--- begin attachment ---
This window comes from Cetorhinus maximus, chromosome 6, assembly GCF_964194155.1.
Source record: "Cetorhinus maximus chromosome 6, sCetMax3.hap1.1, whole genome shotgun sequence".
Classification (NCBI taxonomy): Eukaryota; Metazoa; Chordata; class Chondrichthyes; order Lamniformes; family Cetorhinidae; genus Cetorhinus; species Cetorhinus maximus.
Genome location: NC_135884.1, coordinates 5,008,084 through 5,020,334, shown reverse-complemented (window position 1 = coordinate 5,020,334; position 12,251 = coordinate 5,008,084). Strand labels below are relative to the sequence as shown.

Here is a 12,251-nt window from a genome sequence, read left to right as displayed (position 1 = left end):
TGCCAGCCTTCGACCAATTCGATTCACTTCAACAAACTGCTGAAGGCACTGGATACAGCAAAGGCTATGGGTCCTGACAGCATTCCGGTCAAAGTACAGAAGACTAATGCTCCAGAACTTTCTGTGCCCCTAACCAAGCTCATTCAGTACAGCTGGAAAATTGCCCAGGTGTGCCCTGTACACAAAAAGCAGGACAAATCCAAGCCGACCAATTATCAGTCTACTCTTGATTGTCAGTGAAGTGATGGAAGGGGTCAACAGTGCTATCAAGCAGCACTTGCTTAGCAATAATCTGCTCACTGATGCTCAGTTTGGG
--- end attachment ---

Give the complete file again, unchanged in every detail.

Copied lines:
This window comes from Cetorhinus maximus, chromosome 6, assembly GCF_964194155.1.
Source record: "Cetorhinus maximus chromosome 6, sCetMax3.hap1.1, whole genome shotgun sequence".
Classification (NCBI taxonomy): Eukaryota; Metazoa; Chordata; class Chondrichthyes; order Lamniformes; family Cetorhinidae; genus Cetorhinus; species Cetorhinus maximus.
Genome location: NC_135884.1, coordinates 5,008,084 through 5,020,334, shown reverse-complemented (window position 1 = coordinate 5,020,334; position 12,251 = coordinate 5,008,084). Strand labels below are relative to the sequence as shown.

Here is a 12,251-nt window from a genome sequence, read left to right as displayed (position 1 = left end):
TGCCAGCCTTCGACCAATTCGATTCACTTCAACAAACTGCTGAAGGCACTGGATACAGCAAAGGCTATGGGTCCTGACAGCATTCCGGTCAAAGTACAGAAGACTAATGCTCCAGAACTTTCTGTGCCCCTAACCAAGCTCATTCAGTACAGCTGGAAAATTGCCCAGGTGTGCCCTGTACACAAAAAGCAGGACAAATCCAAGCCGACCAATTATCAGTCTACTCTTGATTGTCAGTGAAGTGATGGAAGGGGTCAACAGTGCTATCAAGCAGCACTTGCTTAGCAATAATCTGCTCACTGATGCTCAGTTTGGG